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The El Paso Miracle

>> miércoles, julio 08, 2009

Realmente me llamó mucho la atención el artículo de reason.com "The El Paso Miracle",
Aqui unos extractos:

The El Paso Miracle
How can a comparatively poor, high-immigration town that sits across the border from super-violent Ciudad Juarez be one of the safest big cities in America?

By conventional wisdom, El Paso, Texas should be one of the scariest cities in America. In 2007, the city's poverty rate was a shade over 27 percent, more than twice the national average. Median household income was $35,600, well below the national average of $48,000. El Paso is three-quarters Hispanic, and more than a quarter of its residents are foreign-born. Given that it's nearly impossible for low-skilled immigrants to work in the United States legitimately, it's safe to say that a significant percentage of El Paso's foreign-born population is living here illegally.

(...)
Here's the surprise: There were just 18 murders in El Paso last year, in a city of 736,000 people. To compare, Baltimore, with 637,000 residents, had 234 killings. In fact, since the beginning of 2008, there were nearly as many El Pasoans murdered while visiting Juarez (20) than there were murdered in their home town (23).

El Paso is among the safest big cities in America. For the better part of the last decade, only Honolulu has had a lower violent crime rate (El Paso slipped to third last year, behind New York). Men's Health magazine recently ranked El Paso the second "happiest" city in America, right after Laredo, Texas—another border town, where the Hispanic population is approaching 95 percent.

So how has this city of poor immigrants become such an anomaly? Actually, it may not be an anomaly at all. Many criminologists say El Paso isn't safe despite its high proportion of immigrants, it's safe because of them.

(...)

What's happening with Latinos is true of most immigrant groups throughout U.S. history. "Overall, immigrants have a stake in this country, and they recognize it," Northeastern University's Levin says. "They're really an exceptional sort of American. They come here having left their family and friends back home. They come at some cost to themselves in terms of security and social relationships. They are extremely success-oriented, and adjust very well to the competitive circumstances in the United States." Economists Kristin Butcher and Anne Morrison Piehl argue that the very process of migration tends to select for people with a low potential for criminality.

(...)

El Paso may be a concentrated affirmation of that theory. In 2007 the Washington Post reported on city leaders' wariness of anti-immigration policies coming out of Washington. The city went to court (and lost) in an effort to prevent construction of the border fence within its boundaries, and local officials have resisted federal efforts to enlist local police for immigration enforcement, arguing that it would make illegals less likely to cooperate with police. "Most people in Washington really don't understand life on the border," El Paso Mayor John Cook told the Post. "They don't understand our philosophy here that the border joins us together, it doesn't separate us."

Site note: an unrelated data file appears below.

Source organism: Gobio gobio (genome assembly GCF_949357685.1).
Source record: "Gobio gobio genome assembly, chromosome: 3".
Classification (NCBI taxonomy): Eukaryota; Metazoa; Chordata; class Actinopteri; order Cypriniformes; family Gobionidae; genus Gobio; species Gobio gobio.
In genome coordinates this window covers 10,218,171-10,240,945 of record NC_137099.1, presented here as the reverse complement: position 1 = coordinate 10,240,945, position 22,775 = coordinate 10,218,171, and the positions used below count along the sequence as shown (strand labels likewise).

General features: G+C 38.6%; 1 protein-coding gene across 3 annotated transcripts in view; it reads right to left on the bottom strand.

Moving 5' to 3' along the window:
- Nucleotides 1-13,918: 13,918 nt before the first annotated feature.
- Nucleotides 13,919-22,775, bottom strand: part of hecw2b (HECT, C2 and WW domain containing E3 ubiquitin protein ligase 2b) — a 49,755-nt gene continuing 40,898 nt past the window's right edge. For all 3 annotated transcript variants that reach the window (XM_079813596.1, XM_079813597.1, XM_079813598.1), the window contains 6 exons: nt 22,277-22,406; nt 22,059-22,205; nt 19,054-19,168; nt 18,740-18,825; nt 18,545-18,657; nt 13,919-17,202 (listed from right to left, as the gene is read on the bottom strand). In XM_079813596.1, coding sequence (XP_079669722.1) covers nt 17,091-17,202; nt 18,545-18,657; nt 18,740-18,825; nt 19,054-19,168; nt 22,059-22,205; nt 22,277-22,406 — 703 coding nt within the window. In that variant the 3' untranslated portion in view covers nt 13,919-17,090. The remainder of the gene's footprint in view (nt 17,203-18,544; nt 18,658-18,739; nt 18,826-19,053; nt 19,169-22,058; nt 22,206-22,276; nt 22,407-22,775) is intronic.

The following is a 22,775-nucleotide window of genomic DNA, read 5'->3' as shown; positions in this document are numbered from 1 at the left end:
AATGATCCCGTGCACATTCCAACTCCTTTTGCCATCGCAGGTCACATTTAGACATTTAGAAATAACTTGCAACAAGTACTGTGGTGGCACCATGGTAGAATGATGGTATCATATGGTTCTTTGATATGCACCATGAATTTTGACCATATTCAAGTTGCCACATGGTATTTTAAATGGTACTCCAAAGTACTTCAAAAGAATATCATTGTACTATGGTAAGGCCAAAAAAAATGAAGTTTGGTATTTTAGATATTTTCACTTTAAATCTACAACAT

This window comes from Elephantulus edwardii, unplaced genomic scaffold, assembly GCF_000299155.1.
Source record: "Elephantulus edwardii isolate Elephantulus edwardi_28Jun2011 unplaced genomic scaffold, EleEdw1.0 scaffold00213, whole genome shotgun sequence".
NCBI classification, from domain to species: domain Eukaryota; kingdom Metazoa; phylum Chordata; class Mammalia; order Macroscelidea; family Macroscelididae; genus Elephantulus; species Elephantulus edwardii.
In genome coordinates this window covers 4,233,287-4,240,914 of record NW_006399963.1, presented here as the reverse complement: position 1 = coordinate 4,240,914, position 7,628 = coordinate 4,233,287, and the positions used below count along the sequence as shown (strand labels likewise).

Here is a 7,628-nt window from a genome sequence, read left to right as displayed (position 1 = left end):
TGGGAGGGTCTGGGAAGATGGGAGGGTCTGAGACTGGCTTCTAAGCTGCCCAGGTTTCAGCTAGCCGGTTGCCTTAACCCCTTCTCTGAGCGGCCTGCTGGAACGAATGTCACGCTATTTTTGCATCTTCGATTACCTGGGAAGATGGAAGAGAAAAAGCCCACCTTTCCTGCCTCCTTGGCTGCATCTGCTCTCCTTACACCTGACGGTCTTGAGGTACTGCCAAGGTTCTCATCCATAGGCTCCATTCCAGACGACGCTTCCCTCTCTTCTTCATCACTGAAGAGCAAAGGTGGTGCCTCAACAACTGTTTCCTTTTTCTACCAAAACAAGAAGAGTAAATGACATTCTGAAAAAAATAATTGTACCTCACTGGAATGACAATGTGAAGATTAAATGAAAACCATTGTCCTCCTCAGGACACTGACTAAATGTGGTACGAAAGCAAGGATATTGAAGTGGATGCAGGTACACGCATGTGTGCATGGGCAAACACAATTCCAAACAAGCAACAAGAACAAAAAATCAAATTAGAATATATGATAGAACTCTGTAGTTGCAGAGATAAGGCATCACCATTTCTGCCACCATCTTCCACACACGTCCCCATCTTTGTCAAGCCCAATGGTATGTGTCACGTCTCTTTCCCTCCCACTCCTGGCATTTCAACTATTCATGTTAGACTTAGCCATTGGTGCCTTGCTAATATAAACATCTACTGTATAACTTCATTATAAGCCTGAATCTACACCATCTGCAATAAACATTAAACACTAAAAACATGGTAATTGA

Other mayors could learn something from Cook. El Paso's embrace of its immigrants might be a big reason why the low-income border town has remained one of the safest places in the country.

Esto es de llamar la atención, platicando con amigos, vemos que una vez "cruzando el puente", la gente "cambia". La misma gente que esta en Cd. Juarez, es practicamente la misma gente que tambien va a El Paso y viceversa. La diferencia?
Solo basta cruzar el puente para que la gente, respete y de el paso al Peaton, haga los altos correspondientes, use el cinturon de seguridad, respete los límites de velocidad, no tire basura en la calle, respete a los vecinos, respete los semafaros, y un sin fin de cosas.

No tan solo hay diferencia en las conductas de las personas entre un lado de la frontera y otro.
Tambien se puede ver diferencia en la infraestructura, en El Paso, es claramente visible que los impuestos que se cobran, se usan y se usan bien, para muestra algunos botones.

2 Comentarios:

Sergio Mendoza julio 16, 2009 8:21 a.m.  

Me parece muy acertada la observación de que los mismos ciudadanos que a veces visitan o viven en El Paso son los que viven o tienen sus orígenes en México. En sí, la situación de la frontera es una situación muy compleja, y creo que poco se hace por comprenderla (esto también lo menciona el alcalde John Cook). Pienso que para lograr este entendimiento y progreso tan deseado es necesario que toda la ciudadanía se involucre, aunque sea sólo realizando lo que esté a su alcance. Acabo de crear un proyecto para promover este tipo de ideas y lo invito a usted y a los demás lectores de su blog a que accesen a mi blog y me digan qué piensan. La dirección es http://infinitojuarez.blogspot.com. Gracias

Miguel julio 24, 2009 1:32 p.m.  

Muchas gracias por tu comentario.

Efectivamente los grandes cambios comienzan por uno y hacer lo que uno pueda y de la mejor manera, por ahi dice una cita, un gran recorrido comienza por un paso.

Visitare tu blog, y dejare mis comentarios.
gracias y saludos.

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